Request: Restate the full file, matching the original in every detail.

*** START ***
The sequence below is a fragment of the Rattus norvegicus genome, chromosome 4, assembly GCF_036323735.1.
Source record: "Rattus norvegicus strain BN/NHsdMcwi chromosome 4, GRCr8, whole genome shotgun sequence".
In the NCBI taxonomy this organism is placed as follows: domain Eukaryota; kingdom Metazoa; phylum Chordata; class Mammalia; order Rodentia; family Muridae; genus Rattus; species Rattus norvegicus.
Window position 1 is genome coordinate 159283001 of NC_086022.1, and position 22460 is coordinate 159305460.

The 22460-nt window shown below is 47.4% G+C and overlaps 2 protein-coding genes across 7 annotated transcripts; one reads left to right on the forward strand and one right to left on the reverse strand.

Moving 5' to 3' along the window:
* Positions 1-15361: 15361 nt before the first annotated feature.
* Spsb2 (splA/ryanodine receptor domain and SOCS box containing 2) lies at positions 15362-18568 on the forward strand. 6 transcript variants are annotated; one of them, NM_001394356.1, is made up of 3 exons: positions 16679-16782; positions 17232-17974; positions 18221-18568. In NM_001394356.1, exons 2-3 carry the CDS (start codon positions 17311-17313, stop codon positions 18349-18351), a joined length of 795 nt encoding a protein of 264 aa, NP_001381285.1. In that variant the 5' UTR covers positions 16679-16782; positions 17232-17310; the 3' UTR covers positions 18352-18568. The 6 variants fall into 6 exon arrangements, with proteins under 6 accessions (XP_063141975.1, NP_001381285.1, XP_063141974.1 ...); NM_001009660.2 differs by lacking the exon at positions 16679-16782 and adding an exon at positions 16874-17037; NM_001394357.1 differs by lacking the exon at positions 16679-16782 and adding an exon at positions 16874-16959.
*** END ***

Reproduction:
The sequence below is a fragment of the Rattus norvegicus genome, chromosome 4, assembly GCF_036323735.1.
Source record: "Rattus norvegicus strain BN/NHsdMcwi chromosome 4, GRCr8, whole genome shotgun sequence".
In the NCBI taxonomy this organism is placed as follows: domain Eukaryota; kingdom Metazoa; phylum Chordata; class Mammalia; order Rodentia; family Muridae; genus Rattus; species Rattus norvegicus.
Window position 1 is genome coordinate 159283001 of NC_086022.1, and position 22460 is coordinate 159305460.

The 22460-nt window shown below is 47.4% G+C and overlaps 2 protein-coding genes across 7 annotated transcripts; one reads left to right on the forward strand and one right to left on the reverse strand.

Moving 5' to 3' along the window:
* Positions 1-15361: 15361 nt before the first annotated feature.
* Spsb2 (splA/ryanodine receptor domain and SOCS box containing 2) lies at positions 15362-18568 on the forward strand. 6 transcript variants are annotated; one of them, NM_001394356.1, is made up of 3 exons: positions 16679-16782; positions 17232-17974; positions 18221-18568. In NM_001394356.1, exons 2-3 carry the CDS (start codon positions 17311-17313, stop codon positions 18349-18351), a joined length of 795 nt encoding a protein of 264 aa, NP_001381285.1. In that variant the 5' UTR covers positions 16679-16782; positions 17232-17310; the 3' UTR covers positions 18352-18568. The 6 variants fall into 6 exon arrangements, with proteins under 6 accessions (XP_063141975.1, NP_001381285.1, XP_063141974.1 ...); NM_001009660.2 differs by lacking the exon at positions 16679-16782 and adding an exon at positions 16874-17037; NM_001394357.1 differs by lacking the exon at positions 16679-16782 and adding an exon at positions 16874-16959.